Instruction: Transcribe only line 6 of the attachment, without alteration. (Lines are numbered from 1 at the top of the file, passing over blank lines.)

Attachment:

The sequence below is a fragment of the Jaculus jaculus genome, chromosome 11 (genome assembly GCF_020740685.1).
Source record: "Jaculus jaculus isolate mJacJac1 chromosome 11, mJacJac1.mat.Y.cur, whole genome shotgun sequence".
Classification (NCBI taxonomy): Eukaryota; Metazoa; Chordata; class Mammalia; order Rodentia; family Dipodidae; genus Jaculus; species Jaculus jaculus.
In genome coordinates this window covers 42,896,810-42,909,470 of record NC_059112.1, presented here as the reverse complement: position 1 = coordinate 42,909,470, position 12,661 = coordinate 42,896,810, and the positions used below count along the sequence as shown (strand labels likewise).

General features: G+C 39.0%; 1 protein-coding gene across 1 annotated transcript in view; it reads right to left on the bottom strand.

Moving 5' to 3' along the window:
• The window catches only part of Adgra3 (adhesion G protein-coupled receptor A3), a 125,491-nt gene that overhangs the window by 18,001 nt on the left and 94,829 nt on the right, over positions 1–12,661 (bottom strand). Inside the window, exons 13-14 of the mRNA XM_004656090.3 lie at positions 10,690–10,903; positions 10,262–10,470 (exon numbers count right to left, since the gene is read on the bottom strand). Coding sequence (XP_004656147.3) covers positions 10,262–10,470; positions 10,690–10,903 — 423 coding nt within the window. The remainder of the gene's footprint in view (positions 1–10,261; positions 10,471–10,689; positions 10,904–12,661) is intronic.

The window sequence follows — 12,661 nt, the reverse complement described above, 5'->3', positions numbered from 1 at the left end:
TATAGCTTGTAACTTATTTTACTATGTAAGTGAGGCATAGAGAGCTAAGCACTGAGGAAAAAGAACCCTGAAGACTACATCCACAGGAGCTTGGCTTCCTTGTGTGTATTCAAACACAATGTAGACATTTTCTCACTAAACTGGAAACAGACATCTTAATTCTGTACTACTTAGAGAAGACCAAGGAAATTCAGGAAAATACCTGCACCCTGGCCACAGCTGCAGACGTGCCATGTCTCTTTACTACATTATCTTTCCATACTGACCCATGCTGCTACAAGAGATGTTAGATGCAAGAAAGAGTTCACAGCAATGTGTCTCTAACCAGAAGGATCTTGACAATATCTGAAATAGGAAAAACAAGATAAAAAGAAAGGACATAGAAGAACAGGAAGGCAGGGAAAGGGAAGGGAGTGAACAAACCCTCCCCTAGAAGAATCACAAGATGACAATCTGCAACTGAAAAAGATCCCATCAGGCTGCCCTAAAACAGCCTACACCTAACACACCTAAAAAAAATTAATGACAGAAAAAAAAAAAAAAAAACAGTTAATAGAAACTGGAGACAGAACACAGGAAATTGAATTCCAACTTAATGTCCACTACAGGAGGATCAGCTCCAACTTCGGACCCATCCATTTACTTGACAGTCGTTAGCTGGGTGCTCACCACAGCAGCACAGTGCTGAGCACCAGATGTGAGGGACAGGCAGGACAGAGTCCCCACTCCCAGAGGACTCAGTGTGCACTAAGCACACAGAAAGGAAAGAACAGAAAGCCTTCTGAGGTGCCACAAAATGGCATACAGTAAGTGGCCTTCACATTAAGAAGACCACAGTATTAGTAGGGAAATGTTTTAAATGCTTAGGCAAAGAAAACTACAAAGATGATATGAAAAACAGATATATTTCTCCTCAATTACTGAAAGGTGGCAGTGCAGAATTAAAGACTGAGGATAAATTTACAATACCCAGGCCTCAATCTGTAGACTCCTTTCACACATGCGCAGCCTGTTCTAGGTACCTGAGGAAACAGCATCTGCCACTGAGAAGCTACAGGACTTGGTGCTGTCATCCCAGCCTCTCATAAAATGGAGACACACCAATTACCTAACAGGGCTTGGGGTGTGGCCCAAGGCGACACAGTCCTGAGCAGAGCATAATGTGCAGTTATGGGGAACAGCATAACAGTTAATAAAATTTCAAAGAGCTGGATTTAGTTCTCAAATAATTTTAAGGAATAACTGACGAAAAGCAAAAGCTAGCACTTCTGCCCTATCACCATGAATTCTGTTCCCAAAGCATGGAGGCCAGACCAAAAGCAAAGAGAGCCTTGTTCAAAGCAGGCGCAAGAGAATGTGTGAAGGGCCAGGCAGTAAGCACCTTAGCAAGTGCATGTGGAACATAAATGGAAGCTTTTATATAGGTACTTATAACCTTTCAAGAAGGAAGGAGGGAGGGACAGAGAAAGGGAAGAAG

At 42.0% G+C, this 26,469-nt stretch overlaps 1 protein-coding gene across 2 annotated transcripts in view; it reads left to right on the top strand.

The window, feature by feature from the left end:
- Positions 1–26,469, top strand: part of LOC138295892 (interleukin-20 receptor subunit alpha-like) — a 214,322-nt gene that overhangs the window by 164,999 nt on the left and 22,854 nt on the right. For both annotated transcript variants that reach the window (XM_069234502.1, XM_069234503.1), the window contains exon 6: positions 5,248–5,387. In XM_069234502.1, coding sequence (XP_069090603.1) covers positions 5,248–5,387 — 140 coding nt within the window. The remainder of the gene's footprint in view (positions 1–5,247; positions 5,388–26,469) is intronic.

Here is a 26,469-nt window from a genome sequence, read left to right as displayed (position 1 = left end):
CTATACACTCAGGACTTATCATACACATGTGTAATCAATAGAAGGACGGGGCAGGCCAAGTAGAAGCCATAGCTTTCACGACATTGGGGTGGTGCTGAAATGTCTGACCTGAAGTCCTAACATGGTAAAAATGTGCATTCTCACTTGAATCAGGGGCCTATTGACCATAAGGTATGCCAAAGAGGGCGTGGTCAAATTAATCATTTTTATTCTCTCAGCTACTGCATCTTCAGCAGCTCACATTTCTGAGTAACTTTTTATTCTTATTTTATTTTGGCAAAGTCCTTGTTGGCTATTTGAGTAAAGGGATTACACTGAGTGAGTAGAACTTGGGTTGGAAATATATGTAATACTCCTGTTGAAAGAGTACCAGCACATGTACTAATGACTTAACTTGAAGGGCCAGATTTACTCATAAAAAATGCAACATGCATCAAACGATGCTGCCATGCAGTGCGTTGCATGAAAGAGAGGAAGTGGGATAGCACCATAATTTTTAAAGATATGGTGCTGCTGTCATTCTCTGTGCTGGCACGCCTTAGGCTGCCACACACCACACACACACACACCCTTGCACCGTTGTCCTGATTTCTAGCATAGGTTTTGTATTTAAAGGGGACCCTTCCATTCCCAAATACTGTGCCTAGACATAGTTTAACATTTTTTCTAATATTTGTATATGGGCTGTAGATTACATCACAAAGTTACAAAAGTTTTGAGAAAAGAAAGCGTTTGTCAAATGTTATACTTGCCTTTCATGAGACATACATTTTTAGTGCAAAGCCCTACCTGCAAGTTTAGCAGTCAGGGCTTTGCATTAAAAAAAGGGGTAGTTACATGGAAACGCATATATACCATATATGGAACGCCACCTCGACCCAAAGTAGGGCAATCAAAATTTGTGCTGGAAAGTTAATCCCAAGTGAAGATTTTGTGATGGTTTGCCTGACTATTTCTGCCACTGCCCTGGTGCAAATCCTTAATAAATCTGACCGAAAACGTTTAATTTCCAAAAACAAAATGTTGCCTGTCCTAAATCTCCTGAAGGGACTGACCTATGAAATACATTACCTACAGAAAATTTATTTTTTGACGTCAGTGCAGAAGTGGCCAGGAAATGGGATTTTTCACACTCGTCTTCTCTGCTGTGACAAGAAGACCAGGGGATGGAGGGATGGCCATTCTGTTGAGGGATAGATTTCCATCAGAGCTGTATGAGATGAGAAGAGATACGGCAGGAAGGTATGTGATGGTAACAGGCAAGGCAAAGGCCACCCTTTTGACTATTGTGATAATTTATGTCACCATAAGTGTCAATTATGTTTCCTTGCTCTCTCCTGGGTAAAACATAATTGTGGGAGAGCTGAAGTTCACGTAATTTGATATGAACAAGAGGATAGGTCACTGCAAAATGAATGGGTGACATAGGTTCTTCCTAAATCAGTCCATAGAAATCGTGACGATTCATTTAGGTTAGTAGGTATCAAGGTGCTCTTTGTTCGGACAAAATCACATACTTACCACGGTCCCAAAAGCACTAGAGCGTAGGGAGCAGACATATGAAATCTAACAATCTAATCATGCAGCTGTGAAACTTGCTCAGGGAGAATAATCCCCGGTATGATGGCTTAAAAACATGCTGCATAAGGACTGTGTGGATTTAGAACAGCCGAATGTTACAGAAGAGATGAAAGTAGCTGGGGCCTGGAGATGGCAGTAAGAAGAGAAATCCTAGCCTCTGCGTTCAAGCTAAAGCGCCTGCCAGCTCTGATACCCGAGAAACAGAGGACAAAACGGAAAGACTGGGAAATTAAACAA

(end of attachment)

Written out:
Moving 5' to 3' along the window: